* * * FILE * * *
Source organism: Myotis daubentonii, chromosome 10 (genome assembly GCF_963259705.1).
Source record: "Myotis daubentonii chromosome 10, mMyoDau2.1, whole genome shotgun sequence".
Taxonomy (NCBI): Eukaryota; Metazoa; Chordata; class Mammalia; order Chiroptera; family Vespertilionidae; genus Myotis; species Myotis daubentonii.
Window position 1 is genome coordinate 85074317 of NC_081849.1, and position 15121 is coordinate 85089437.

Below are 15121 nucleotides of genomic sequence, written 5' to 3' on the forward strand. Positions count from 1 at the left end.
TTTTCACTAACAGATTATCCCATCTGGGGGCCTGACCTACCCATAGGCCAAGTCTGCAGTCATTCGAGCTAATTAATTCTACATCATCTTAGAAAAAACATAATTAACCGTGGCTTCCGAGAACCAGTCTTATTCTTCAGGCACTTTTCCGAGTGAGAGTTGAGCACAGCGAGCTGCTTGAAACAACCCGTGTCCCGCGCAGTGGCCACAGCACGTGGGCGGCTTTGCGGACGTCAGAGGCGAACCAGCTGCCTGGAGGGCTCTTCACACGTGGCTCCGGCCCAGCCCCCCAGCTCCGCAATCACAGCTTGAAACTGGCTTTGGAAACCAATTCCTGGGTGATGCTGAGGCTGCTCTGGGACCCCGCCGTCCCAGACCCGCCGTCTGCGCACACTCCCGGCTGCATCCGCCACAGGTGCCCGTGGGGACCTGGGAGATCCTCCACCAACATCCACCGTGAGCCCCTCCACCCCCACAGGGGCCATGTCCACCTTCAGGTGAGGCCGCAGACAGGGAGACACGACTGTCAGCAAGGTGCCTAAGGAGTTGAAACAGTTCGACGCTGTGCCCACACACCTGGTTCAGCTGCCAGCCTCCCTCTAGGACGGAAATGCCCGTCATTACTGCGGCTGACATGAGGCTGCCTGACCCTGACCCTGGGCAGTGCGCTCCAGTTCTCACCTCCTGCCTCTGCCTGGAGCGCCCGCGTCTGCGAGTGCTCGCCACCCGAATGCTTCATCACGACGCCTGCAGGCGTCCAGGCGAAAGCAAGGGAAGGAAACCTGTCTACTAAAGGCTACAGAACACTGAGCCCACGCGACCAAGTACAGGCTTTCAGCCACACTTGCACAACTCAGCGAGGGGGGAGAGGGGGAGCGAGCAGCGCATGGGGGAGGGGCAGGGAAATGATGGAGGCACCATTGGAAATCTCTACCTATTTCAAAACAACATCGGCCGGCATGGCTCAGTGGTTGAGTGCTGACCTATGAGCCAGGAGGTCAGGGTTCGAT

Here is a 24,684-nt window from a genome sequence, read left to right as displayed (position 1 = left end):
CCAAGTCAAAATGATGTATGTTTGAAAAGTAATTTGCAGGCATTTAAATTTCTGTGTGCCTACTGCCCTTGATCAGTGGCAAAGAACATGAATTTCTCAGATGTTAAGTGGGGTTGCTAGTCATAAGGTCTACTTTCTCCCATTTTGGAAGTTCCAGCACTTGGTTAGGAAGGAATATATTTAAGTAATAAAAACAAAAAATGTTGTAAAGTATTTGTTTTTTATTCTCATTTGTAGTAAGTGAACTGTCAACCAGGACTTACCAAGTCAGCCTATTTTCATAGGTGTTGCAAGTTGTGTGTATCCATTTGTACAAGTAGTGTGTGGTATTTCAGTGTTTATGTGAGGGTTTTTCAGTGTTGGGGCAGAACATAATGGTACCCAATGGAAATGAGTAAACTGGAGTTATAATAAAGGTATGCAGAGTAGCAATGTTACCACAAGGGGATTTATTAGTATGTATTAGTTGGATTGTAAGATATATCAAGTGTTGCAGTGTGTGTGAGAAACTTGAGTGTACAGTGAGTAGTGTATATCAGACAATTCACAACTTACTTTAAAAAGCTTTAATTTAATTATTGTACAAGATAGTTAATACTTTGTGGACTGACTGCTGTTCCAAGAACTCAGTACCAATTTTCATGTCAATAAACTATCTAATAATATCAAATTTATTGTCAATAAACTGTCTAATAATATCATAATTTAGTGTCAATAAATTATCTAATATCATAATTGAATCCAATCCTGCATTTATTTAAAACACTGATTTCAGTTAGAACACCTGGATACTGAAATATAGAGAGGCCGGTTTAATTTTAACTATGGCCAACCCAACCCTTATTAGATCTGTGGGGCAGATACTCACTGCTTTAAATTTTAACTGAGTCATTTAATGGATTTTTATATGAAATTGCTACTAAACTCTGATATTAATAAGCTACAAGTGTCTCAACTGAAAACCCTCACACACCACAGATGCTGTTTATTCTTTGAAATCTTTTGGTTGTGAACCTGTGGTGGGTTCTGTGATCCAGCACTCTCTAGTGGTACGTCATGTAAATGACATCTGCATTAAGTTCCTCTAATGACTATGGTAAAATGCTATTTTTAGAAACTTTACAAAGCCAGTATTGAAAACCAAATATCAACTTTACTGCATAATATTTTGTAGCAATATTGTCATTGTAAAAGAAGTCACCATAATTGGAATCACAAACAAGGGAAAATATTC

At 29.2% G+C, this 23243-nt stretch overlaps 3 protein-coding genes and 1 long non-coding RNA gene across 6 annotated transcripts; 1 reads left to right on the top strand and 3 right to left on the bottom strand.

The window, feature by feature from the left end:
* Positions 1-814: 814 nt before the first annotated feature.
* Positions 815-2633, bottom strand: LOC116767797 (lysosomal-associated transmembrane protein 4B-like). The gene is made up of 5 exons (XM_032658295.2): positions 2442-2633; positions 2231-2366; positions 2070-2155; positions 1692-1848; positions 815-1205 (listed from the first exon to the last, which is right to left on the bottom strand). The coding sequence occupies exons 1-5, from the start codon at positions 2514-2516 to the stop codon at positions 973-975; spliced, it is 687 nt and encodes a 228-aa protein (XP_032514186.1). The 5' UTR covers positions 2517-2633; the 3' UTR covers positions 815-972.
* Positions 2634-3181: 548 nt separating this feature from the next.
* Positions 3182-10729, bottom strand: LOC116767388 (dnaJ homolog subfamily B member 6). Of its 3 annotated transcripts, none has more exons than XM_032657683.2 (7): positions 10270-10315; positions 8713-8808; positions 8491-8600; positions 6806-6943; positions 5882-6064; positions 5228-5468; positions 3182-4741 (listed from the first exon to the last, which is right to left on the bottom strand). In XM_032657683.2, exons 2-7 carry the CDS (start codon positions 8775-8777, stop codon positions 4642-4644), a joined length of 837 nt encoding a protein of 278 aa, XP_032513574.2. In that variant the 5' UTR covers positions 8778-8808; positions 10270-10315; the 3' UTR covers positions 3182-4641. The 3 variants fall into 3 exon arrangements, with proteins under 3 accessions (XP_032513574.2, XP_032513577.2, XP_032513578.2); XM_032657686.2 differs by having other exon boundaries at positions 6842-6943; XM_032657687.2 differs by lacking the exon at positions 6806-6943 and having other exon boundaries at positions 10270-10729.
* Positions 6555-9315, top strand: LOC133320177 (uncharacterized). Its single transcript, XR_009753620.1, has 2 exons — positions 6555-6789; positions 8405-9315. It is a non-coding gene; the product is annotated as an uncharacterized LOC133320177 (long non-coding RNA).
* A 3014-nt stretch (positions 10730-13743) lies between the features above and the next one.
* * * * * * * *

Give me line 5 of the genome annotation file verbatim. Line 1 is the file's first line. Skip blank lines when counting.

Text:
Below are 15121 nucleotides of genomic sequence, written 5' to 3' on the forward strand. Positions count from 1 at the left end.